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CDFinder for Macintosh 5.7 - Users Guide
                               by Norbert M. Doerner

Revision: February 1, 2010
1. What is CDFinder for Macintosh?!                            9

2. Installation!                                        ...
3.5 Update existing catalogs 
                                    47

   3.6 Import existing catalogs of other application...
4.6 Database Status 
                                            78

   4.7 Move your CDFinder to a new computer
         ...
7. CDFinder Workflow Integration!                114

   7.1 Drag & Drop
                             115

   7.2 CDFinder ...
9.4 Find
                                 138

   9.5 Access catalog data
                  140

   9.6 Change the prefere...
14. Troubleshooting!                                169

15. Distribute CDFinder as a Reader application!    171

16. CDFi...
What are GPS or geocoding tags?!                                        193

   Find all photos taken near that photo!    ...
1. What is CDFinder for Macintosh?
CDFinder for Macintosh is a powerful and easy-to-use software that helps you to keep tr...
As the whole user interface of CDFinder is carefully designed to help you with your work, it is easy to
learn how to use C...
The story behind CDFinder:

The whole thing started back in 1995 on one of those days that found me frantically searching ...
2. Installation
2.1 Single User Installation

This chapter assumes that you will use CDFinder on a single Apple Macintosh ...
Install CDFinder:

Double click the cdfinder.dmg disk image to mount it on your desktop. Then double click that new
volume...
You can also install the "Update in CDFinder & Eject X" application - which can be found in the Extras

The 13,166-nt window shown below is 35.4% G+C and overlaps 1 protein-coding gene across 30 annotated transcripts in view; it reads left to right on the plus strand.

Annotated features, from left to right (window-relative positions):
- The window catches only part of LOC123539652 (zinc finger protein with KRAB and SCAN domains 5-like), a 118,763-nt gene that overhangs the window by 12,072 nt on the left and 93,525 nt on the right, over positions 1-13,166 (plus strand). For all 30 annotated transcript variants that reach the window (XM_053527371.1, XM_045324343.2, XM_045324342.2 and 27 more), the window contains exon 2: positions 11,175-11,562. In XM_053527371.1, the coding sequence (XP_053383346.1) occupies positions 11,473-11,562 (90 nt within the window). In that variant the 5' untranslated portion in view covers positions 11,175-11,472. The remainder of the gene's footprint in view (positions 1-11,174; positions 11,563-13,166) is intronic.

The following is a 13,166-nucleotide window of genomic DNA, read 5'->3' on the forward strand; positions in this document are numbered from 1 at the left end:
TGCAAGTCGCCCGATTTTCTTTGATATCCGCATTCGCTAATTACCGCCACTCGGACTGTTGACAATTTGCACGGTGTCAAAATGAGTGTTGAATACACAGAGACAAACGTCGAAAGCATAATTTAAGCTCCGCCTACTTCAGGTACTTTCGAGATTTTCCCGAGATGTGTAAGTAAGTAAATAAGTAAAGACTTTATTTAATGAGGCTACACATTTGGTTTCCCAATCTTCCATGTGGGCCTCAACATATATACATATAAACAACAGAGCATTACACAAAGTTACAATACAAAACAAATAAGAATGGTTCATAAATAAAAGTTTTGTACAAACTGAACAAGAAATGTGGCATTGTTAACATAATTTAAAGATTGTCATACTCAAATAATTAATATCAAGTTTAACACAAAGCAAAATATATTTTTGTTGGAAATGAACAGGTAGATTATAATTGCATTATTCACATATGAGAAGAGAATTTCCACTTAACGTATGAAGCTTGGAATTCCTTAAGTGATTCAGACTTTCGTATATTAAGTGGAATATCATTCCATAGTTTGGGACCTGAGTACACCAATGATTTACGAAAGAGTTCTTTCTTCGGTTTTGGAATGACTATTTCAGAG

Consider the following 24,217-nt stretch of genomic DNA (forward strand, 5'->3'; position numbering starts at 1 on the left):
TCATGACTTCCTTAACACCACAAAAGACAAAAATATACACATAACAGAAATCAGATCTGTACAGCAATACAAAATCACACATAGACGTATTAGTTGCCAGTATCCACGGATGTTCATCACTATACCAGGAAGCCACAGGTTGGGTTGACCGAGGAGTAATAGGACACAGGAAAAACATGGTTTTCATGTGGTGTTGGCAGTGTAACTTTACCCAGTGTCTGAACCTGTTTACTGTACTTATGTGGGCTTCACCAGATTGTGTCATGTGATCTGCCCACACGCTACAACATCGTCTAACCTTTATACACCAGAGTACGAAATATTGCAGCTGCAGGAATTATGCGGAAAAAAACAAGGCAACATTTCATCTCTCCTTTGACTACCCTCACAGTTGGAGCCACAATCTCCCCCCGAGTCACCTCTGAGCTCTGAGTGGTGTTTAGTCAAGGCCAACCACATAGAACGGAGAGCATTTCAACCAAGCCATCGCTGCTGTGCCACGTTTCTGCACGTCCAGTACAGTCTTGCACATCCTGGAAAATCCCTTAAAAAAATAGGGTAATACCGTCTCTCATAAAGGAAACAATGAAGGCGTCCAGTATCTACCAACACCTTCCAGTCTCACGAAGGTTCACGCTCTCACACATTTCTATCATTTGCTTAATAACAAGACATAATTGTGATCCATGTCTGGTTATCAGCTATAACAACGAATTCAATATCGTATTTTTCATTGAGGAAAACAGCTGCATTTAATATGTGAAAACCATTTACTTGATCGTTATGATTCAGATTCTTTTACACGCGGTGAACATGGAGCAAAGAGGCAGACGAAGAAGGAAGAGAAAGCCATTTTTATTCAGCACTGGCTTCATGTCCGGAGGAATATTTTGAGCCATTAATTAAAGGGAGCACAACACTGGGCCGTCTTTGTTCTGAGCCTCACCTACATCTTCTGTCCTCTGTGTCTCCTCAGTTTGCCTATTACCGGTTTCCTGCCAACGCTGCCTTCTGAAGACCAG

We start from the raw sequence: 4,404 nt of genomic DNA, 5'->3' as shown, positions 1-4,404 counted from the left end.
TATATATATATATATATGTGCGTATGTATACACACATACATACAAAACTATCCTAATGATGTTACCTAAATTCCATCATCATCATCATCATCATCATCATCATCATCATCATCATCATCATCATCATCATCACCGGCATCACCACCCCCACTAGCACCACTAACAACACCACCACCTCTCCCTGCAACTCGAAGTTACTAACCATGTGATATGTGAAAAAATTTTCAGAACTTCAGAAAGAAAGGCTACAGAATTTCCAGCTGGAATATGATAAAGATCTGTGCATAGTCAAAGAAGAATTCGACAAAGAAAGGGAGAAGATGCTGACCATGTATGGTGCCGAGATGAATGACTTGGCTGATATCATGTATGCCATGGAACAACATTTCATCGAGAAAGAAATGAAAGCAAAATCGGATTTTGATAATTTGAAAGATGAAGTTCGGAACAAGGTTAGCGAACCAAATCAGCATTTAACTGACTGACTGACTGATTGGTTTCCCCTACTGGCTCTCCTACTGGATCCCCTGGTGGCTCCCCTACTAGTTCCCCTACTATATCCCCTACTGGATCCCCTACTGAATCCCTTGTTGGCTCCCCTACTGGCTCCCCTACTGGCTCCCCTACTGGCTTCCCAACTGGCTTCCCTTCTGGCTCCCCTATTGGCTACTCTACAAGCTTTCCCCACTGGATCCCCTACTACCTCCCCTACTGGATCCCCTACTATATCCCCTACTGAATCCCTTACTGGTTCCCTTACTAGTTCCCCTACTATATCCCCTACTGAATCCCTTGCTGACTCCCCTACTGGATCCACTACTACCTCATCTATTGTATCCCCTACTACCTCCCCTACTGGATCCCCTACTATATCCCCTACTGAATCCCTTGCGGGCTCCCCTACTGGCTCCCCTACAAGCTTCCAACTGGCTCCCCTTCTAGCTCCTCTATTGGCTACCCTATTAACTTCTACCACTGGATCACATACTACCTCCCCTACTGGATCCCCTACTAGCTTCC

folder of CDFinder ...
Launch CDFinder for the first time:
You are now ready to launch CDFinder for the
very first time. You will be greeted by thi...
2.2 Multiple User Installation with a File Server

CDFinder is very flexible when it comes to sharing data between multiple...
File Server




Network




            Workstations with CDFinder installed


                   CDFinder Users Guide    ...
Business License required!
Please notice that you must have a valid Business License for every Mac that will run CDFinder!...
Things to consider
This will only work if you have a multi-user Business License for CDFinder! You must have once license
...
If CDFinder is slow when launched, or searching the catalogs is slow, please read chapter 8 to see how
to improve speed in...
2.3 Cross-platform: CDFinder and CDWinder in a network

As both CDFinder for Macintosh and CDWinder for Windows use the ve...
CDFinder Users Guide   Revision: February 1, 2010   Page 22
There are a few things to be considered here as well:

Make sure that both platforms can access the CDFinder Database fold...
2.4 Preferences

The Preferences window of CDFinder is the place to set up all important settings of the application. You
...
CDFinder Users Guide   Revision: February 1, 2010   Page 25
The location of the CDFinder Database Folder is very important for CDFinder, and you can change it
right here, by pressing...
Please note that CDFinder will not copy any existing data files from the "old" to a newly selected Data-
base folder, but i...
Support "Path Finder"
CDFinder normally uses the Finder to open files in catalogs when they are double-clicked, or to copy
...
CDFinder uses textual Labels
you can assign to catalogs,
catalog folders, or even cata-
log items in any existing cata-
lo...
The Appearance group allows you
to control what columns of data
CDFinder will display in the several
windows.

As the main...
Use Finder icons
CDFinder can ask the Finder to provide a suitable icon for any file or folder in a catalog. If the origina...